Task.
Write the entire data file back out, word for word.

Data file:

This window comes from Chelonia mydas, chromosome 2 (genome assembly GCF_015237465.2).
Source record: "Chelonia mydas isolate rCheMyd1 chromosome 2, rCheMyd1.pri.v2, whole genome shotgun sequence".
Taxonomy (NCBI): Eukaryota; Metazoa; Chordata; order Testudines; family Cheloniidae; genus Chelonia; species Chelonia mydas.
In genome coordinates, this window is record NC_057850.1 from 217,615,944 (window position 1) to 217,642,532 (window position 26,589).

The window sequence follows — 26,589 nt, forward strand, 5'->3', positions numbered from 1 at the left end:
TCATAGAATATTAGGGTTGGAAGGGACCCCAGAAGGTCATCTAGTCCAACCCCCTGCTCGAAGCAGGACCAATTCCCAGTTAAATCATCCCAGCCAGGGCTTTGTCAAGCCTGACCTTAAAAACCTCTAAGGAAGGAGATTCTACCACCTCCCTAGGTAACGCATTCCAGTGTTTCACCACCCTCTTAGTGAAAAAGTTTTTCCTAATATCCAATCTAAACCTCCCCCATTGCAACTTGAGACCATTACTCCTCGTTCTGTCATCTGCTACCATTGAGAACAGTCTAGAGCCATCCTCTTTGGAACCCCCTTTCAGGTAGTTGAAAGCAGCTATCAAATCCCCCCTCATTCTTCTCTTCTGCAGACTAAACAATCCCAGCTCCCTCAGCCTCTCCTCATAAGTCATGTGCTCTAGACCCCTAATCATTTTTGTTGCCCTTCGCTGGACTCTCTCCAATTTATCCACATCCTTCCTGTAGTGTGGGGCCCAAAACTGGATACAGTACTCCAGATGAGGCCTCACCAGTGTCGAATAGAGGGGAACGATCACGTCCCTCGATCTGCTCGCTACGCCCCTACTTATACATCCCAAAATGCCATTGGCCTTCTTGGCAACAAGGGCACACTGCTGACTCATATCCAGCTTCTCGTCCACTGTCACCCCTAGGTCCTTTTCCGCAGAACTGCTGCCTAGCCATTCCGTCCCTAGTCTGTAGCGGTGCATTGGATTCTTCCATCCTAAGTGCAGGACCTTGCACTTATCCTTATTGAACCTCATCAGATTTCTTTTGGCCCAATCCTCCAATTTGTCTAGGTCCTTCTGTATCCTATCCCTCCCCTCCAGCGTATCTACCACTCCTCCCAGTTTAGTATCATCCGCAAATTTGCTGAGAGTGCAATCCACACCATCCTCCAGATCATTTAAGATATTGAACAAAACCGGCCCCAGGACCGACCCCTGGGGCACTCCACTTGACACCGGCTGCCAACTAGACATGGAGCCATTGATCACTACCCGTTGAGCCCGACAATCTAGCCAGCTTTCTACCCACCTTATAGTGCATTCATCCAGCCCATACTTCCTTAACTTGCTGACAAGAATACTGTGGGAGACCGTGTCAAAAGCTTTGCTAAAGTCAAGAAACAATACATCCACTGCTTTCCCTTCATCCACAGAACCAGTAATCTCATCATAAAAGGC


This window comes from Chelonia mydas, chromosome 2 (genome assembly GCF_015237465.2).
Source record: "Chelonia mydas isolate rCheMyd1 chromosome 2, rCheMyd1.pri.v2, whole genome shotgun sequence".
Taxonomy (NCBI): Eukaryota; Metazoa; Chordata; order Testudines; family Cheloniidae; genus Chelonia; species Chelonia mydas.
In genome coordinates, this window is record NC_057850.1 from 217,615,944 (window position 1) to 217,642,532 (window position 26,589).

The window sequence follows — 26,589 nt, forward strand, 5'->3', positions numbered from 1 at the left end:
TCATAGAATATTAGGGTTGGAAGGGACCCCAGAAGGTCATCTAGTCCAACCCCCTGCTCGAAGCAGGACCAATTCCCAGTTAAATCATCCCAGCCAGGGCTTTGTCAAGCCTGACCTTAAAAACCTCTAAGGAAGGAGATTCTACCACCTCCCTAGGTAACGCATTCCAGTGTTTCACCACCCTCTTAGTGAAAAAGTTTTTCCTAATATCCAATCTAAACCTCCCCCATTGCAACTTGAGACCATTACTCCTCGTTCTGTCATCTGCTACCATTGAGAACAGTCTAGAGCCATCCTCTTTGGAACCCCCTTTCAGGTAGTTGAAAGCAGCTATCAAATCCCCCCTCATTCTTCTCTTCTGCAGACTAAACAATCCCAGCTCCCTCAGCCTCTCCTCATAAGTCATGTGCTCTAGACCCCTAATCATTTTTGTTGCCCTTCGCTGGACTCTCTCCAATTTATCCACATCCTTCCTGTAGTGTGGGGCCCAAAACTGGATACAGTACTCCAGATGAGGCCTCACCAGTGTCGAATAGAGGGGAACGATCACGTCCCTCGATCTGCTCGCTACGCCCCTACTTATACATCCCAAAATGCCATTGGCCTTCTTGGCAACAAGGGCACACTGCTGACTCATATCCAGCTTCTCGTCCACTGTCACCCCTAGGTCCTTTTCCGCAGAACTGCTGCCTAGCCATTCCGTCCCTAGTCTGTAGCGGTGCATTGGATTCTTCCATCCTAAGTGCAGGACCTTGCACTTATCCTTATTGAACCTCATCAGATTTCTTTTGGCCCAATCCTCCAATTTGTCTAGGTCCTTCTGTATCCTATCCCTCCCCTCCAGCGTATCTACCACTCCTCCCAGTTTAGTATCATCCGCAAATTTGCTGAGAGTGCAATCCACACCATCCTCCAGATCATTTAAGATATTGAACAAAACCGGCCCCAGGACCGACCCCTGGGGCACTCCACTTGACACCGGCTGCCAACTAGACATGGAGCCATTGATCACTACCCGTTGAGCCCGACAATCTAGCCAGCTTTCTACCCACCTTATAGTGCATTCATCCAGCCCATACTTCCTTAACTTGCTGACAAGAATACTGTGGGAGACCGTGTCAAAAGCTTTGCTAAAGTCAAGAAACAATACATCCACTGCTTTCCCTTCATCCACAGAACCAGTAATCTCATCATAAAAGGC